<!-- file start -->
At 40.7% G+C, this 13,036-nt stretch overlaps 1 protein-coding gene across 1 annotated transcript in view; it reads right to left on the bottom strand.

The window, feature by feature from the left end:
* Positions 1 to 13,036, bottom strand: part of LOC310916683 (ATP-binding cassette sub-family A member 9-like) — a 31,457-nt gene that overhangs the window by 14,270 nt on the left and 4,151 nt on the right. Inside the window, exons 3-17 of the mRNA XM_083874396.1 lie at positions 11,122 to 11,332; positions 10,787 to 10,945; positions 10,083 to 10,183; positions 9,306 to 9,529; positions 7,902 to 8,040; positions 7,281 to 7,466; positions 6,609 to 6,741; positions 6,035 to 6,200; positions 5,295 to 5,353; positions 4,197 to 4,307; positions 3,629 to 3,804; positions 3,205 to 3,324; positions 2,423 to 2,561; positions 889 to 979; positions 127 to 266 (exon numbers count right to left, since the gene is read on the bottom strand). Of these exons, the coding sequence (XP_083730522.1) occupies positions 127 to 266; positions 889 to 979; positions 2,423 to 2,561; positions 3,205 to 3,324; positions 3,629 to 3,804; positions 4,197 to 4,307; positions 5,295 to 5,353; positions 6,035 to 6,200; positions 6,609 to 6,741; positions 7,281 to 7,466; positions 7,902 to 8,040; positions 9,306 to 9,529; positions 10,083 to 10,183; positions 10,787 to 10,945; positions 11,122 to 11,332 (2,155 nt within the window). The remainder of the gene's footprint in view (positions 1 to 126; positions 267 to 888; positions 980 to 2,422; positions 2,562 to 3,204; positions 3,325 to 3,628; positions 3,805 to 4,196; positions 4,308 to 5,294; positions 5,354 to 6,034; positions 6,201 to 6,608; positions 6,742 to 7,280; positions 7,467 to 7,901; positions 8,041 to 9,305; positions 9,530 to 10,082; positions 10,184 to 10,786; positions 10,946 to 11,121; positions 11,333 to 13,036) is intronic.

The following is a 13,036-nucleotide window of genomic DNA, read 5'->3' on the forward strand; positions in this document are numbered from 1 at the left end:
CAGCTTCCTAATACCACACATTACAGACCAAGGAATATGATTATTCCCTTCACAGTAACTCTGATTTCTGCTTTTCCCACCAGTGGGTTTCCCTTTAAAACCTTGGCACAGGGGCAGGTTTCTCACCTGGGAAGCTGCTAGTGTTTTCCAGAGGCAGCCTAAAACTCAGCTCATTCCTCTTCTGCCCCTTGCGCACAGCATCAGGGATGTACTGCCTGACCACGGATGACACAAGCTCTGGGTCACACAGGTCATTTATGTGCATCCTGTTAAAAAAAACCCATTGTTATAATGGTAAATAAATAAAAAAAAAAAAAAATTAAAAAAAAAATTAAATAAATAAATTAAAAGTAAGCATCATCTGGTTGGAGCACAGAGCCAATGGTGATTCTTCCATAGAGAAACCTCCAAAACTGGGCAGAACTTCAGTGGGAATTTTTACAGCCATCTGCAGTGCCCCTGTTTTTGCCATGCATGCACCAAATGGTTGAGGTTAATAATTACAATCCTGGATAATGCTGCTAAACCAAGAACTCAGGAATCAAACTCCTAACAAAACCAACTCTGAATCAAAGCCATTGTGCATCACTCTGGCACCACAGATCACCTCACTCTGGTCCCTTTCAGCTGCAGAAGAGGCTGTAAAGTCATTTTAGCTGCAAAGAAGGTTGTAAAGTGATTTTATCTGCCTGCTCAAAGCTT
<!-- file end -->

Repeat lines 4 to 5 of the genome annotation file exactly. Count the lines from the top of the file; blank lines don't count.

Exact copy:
The following is a 13,036-nucleotide window of genomic DNA, read 5'->3' on the forward strand; positions in this document are numbered from 1 at the left end:
CAGCTTCCTAATACCACACATTACAGACCAAGGAATATGATTATTCCCTTCACAGTAACTCTGATTTCTGCTTTTCCCACCAGTGGGTTTCCCTTTAAAACCTTGGCACAGGGGCAGGTTTCTCACCTGGGAAGCTGCTAGTGTTTTCCAGAGGCAGCCTAAAACTCAGCTCATTCCTCTTCTGCCCCTTGCGCACAGCATCAGGGATGTACTGCCTGACCACGGATGACACAAGCTCTGGGTCACACAGGTCATTTATGTGCATCCTGTTAAAAAAAACCCATTGTTATAATGGTAAATAAATAAAAAAAAAAAAAAATTAAAAAAAAAATTAAATAAATAAATTAAAAGTAAGCATCATCTGGTTGGAGCACAGAGCCAATGGTGATTCTTCCATAGAGAAACCTCCAAAACTGGGCAGAACTTCAGTGGGAATTTTTACAGCCATCTGCAGTGCCCCTGTTTTTGCCATGCATGCACCAAATGGTTGAGGTTAATAATTACAATCCTGGATAATGCTGCTAAACCAAGAACTCAGGAATCAAACTCCTAACAAAACCAACTCTGAATCAAAGCCATTGTGCATCACTCTGGCACCACAGATCACCTCACTCTGGTCCCTTTCAGCTGCAGAAGAGGCTGTAAAGTCATTTTAGCTGCAAAGAAGGTTGTAAAGTGATTTTATCTGCCTGCTCAAAGCTT